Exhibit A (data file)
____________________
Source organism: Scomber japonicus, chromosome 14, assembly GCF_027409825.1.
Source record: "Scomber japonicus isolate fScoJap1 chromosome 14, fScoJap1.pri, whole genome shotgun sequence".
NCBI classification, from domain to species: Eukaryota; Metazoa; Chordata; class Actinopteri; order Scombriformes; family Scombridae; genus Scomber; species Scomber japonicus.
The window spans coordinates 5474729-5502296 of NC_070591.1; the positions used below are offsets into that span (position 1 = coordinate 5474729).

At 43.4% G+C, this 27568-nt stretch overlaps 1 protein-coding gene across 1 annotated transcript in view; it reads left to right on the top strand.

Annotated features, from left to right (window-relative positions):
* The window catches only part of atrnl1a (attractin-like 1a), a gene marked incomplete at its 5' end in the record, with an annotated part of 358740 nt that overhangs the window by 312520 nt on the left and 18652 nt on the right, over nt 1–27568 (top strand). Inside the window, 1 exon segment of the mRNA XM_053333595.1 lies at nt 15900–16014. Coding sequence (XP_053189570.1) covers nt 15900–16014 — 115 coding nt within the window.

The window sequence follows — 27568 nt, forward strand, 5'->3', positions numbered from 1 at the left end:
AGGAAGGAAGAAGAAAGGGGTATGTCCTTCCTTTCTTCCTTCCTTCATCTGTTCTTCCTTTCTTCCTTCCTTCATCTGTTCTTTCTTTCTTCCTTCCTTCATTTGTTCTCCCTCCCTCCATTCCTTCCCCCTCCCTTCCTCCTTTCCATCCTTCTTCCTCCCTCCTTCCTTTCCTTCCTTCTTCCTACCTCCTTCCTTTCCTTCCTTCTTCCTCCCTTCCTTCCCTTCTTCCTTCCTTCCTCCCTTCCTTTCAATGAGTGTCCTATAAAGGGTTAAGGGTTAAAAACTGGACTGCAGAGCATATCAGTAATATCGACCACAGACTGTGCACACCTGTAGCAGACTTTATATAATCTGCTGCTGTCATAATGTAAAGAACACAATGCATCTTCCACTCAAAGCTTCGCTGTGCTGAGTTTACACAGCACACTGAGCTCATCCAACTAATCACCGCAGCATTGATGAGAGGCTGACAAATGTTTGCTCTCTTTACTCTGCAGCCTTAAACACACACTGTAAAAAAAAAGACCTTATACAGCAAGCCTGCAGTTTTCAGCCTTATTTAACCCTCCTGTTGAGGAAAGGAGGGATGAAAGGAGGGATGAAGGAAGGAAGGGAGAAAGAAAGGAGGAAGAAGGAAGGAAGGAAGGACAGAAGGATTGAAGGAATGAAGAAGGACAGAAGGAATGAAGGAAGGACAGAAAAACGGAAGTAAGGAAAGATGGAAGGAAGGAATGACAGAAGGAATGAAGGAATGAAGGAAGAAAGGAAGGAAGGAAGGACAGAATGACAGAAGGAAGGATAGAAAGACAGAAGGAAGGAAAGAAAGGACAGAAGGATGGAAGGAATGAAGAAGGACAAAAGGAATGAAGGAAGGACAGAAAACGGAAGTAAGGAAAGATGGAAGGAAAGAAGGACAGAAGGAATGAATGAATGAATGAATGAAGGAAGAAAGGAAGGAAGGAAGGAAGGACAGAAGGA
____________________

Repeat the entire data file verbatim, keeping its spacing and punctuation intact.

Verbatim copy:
Source organism: Scomber japonicus, chromosome 14, assembly GCF_027409825.1.
Source record: "Scomber japonicus isolate fScoJap1 chromosome 14, fScoJap1.pri, whole genome shotgun sequence".
NCBI classification, from domain to species: Eukaryota; Metazoa; Chordata; class Actinopteri; order Scombriformes; family Scombridae; genus Scomber; species Scomber japonicus.
The window spans coordinates 5474729-5502296 of NC_070591.1; the positions used below are offsets into that span (position 1 = coordinate 5474729).

At 43.4% G+C, this 27568-nt stretch overlaps 1 protein-coding gene across 1 annotated transcript in view; it reads left to right on the top strand.

Annotated features, from left to right (window-relative positions):
* The window catches only part of atrnl1a (attractin-like 1a), a gene marked incomplete at its 5' end in the record, with an annotated part of 358740 nt that overhangs the window by 312520 nt on the left and 18652 nt on the right, over nt 1–27568 (top strand). Inside the window, 1 exon segment of the mRNA XM_053333595.1 lies at nt 15900–16014. Coding sequence (XP_053189570.1) covers nt 15900–16014 — 115 coding nt within the window.

The window sequence follows — 27568 nt, forward strand, 5'->3', positions numbered from 1 at the left end:
AGGAAGGAAGAAGAAAGGGGTATGTCCTTCCTTTCTTCCTTCCTTCATCTGTTCTTCCTTTCTTCCTTCCTTCATCTGTTCTTTCTTTCTTCCTTCCTTCATTTGTTCTCCCTCCCTCCATTCCTTCCCCCTCCCTTCCTCCTTTCCATCCTTCTTCCTCCCTCCTTCCTTTCCTTCCTTCTTCCTACCTCCTTCCTTTCCTTCCTTCTTCCTCCCTTCCTTCCCTTCTTCCTTCCTTCCTCCCTTCCTTTCAATGAGTGTCCTATAAAGGGTTAAGGGTTAAAAACTGGACTGCAGAGCATATCAGTAATATCGACCACAGACTGTGCACACCTGTAGCAGACTTTATATAATCTGCTGCTGTCATAATGTAAAGAACACAATGCATCTTCCACTCAAAGCTTCGCTGTGCTGAGTTTACACAGCACACTGAGCTCATCCAACTAATCACCGCAGCATTGATGAGAGGCTGACAAATGTTTGCTCTCTTTACTCTGCAGCCTTAAACACACACTGTAAAAAAAAAGACCTTATACAGCAAGCCTGCAGTTTTCAGCCTTATTTAACCCTCCTGTTGAGGAAAGGAGGGATGAAAGGAGGGATGAAGGAAGGAAGGGAGAAAGAAAGGAGGAAGAAGGAAGGAAGGAAGGACAGAAGGATTGAAGGAATGAAGAAGGACAGAAGGAATGAAGGAAGGACAGAAAAACGGAAGTAAGGAAAGATGGAAGGAAGGAATGACAGAAGGAATGAAGGAATGAAGGAAGAAAGGAAGGAAGGAAGGACAGAATGACAGAAGGAAGGATAGAAAGACAGAAGGAAGGAAAGAAAGGACAGAAGGATGGAAGGAATGAAGAAGGACAAAAGGAATGAAGGAAGGACAGAAAACGGAAGTAAGGAAAGATGGAAGGAAAGAAGGACAGAAGGAATGAATGAATGAATGAATGAAGGAAGAAAGGAAGGAAGGAAGGAAGGACAGAAGGA